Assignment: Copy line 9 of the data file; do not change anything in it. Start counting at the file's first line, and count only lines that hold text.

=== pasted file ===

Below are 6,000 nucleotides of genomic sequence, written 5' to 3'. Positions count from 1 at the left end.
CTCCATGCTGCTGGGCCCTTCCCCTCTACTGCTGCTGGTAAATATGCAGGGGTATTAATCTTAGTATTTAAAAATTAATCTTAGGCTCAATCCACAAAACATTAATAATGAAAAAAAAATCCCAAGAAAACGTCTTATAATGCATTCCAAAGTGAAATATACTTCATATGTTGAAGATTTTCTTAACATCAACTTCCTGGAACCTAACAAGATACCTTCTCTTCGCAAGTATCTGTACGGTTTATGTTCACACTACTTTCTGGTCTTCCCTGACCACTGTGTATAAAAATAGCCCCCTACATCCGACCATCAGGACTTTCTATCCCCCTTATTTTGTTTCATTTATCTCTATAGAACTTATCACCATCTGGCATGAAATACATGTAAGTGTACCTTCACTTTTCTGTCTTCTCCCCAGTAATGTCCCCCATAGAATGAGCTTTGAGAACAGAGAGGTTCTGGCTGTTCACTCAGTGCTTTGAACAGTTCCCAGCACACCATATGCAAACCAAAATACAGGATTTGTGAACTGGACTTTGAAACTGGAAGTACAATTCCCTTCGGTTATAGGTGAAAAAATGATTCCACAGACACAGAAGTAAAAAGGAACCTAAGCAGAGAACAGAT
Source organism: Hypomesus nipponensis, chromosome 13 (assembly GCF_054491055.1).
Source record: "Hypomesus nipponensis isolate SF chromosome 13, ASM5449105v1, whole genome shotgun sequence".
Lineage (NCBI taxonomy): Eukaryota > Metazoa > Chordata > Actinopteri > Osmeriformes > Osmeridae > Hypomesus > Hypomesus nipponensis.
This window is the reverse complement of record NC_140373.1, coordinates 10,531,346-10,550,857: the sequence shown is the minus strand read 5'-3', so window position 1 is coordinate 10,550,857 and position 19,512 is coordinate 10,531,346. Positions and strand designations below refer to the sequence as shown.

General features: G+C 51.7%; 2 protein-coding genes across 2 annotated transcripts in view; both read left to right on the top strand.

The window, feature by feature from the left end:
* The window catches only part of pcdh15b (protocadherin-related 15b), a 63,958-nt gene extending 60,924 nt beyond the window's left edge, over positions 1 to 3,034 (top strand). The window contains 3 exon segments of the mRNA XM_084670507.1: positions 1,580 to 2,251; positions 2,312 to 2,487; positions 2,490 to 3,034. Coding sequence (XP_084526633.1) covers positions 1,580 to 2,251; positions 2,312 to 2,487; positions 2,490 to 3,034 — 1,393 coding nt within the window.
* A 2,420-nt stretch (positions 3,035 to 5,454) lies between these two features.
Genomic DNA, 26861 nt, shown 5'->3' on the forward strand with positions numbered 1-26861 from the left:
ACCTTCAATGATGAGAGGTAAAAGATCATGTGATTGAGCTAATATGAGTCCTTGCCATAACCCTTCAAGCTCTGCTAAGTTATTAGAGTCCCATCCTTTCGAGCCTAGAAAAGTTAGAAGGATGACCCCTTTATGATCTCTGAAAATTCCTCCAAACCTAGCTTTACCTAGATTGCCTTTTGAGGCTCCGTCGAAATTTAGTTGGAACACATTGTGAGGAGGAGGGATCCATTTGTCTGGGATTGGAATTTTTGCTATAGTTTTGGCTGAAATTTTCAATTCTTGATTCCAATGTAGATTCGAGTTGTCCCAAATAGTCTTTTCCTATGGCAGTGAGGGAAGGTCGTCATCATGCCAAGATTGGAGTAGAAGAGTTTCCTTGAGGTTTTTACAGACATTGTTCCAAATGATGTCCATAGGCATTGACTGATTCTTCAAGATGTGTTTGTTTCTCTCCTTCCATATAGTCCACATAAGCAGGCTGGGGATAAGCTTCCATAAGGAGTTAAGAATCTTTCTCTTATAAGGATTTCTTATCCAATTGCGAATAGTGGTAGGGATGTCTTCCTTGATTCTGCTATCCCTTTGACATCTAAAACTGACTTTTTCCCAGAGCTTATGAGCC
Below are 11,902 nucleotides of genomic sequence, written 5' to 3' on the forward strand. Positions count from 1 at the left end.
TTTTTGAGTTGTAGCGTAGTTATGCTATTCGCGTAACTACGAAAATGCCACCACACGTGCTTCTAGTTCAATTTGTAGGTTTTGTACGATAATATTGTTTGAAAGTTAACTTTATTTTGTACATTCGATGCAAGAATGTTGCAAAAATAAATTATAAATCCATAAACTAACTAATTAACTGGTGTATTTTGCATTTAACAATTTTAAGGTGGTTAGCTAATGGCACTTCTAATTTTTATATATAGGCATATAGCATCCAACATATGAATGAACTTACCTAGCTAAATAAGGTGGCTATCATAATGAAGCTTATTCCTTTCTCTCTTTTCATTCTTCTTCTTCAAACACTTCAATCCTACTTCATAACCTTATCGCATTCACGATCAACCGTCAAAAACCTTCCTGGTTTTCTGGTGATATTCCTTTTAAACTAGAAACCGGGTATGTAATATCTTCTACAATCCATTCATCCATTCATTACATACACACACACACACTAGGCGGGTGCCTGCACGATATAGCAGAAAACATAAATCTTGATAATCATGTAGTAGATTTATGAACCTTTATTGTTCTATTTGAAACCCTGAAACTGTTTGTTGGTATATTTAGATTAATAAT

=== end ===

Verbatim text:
* The window catches only part of pcdh15b (protocadherin-related 15b), a 63,958-nt gene extending 60,924 nt beyond the window's left edge, over positions 1 to 3,034 (top strand). The window contains 3 exon segments of the mRNA XM_084670507.1: positions 1,580 to 2,251; positions 2,312 to 2,487; positions 2,490 to 3,034. Coding sequence (XP_084526633.1) covers positions 1,580 to 2,251; positions 2,312 to 2,487; positions 2,490 to 3,034 — 1,393 coding nt within the window.